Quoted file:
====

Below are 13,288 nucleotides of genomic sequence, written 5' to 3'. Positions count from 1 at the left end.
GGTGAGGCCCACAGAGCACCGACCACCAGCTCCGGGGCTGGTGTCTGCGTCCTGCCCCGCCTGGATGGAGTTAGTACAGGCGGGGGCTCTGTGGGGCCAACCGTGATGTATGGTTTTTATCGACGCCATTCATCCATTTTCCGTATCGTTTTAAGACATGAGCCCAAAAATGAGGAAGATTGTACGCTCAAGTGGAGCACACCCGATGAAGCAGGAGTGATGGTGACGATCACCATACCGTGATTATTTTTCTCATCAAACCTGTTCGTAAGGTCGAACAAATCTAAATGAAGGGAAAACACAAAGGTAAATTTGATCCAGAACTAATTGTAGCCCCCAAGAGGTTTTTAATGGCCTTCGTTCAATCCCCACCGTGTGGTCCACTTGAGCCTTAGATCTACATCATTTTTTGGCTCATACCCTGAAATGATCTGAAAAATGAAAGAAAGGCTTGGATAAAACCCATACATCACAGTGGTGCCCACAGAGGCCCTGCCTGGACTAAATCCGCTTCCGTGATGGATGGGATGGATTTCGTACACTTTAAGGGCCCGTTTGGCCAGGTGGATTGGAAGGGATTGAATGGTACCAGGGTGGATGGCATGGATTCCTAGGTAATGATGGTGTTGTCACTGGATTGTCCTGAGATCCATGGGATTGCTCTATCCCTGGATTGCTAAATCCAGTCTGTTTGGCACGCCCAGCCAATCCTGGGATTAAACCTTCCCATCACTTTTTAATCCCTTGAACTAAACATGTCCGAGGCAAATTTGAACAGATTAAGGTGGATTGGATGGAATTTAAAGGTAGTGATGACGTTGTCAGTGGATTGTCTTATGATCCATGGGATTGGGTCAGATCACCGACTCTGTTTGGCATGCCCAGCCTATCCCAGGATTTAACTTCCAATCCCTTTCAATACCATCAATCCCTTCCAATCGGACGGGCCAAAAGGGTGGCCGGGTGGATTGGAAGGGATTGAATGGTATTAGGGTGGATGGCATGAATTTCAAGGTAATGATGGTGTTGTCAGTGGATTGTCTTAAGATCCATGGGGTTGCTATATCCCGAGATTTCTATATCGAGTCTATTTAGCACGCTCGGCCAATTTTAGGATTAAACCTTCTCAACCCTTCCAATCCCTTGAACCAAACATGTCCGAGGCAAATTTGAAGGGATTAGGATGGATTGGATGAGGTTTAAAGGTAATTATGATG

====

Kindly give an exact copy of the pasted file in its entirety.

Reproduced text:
Below are 13,288 nucleotides of genomic sequence, written 5' to 3'. Positions count from 1 at the left end.
GGTGAGGCCCACAGAGCACCGACCACCAGCTCCGGGGCTGGTGTCTGCGTCCTGCCCCGCCTGGATGGAGTTAGTACAGGCGGGGGCTCTGTGGGGCCAACCGTGATGTATGGTTTTTATCGACGCCATTCATCCATTTTCCGTATCGTTTTAAGACATGAGCCCAAAAATGAGGAAGATTGTACGCTCAAGTGGAGCACACCCGATGAAGCAGGAGTGATGGTGACGATCACCATACCGTGATTATTTTTCTCATCAAACCTGTTCGTAAGGTCGAACAAATCTAAATGAAGGGAAAACACAAAGGTAAATTTGATCCAGAACTAATTGTAGCCCCCAAGAGGTTTTTAATGGCCTTCGTTCAATCCCCACCGTGTGGTCCACTTGAGCCTTAGATCTACATCATTTTTTGGCTCATACCCTGAAATGATCTGAAAAATGAAAGAAAGGCTTGGATAAAACCCATACATCACAGTGGTGCCCACAGAGGCCCTGCCTGGACTAAATCCGCTTCCGTGATGGATGGGATGGATTTCGTACACTTTAAGGGCCCGTTTGGCCAGGTGGATTGGAAGGGATTGAATGGTACCAGGGTGGATGGCATGGATTCCTAGGTAATGATGGTGTTGTCACTGGATTGTCCTGAGATCCATGGGATTGCTCTATCCCTGGATTGCTAAATCCAGTCTGTTTGGCACGCCCAGCCAATCCTGGGATTAAACCTTCCCATCACTTTTTAATCCCTTGAACTAAACATGTCCGAGGCAAATTTGAACAGATTAAGGTGGATTGGATGGAATTTAAAGGTAGTGATGACGTTGTCAGTGGATTGTCTTATGATCCATGGGATTGGGTCAGATCACCGACTCTGTTTGGCATGCCCAGCCTATCCCAGGATTTAACTTCCAATCCCTTTCAATACCATCAATCCCTTCCAATCGGACGGGCCAAAAGGGTGGCCGGGTGGATTGGAAGGGATTGAATGGTATTAGGGTGGATGGCATGAATTTCAAGGTAATGATGGTGTTGTCAGTGGATTGTCTTAAGATCCATGGGGTTGCTATATCCCGAGATTTCTATATCGAGTCTATTTAGCACGCTCGGCCAATTTTAGGATTAAACCTTCTCAACCCTTCCAATCCCTTGAACCAAACATGTCCGAGGCAAATTTGAAGGGATTAGGATGGATTGGATGAGGTTTAAAGGTAATTATGATG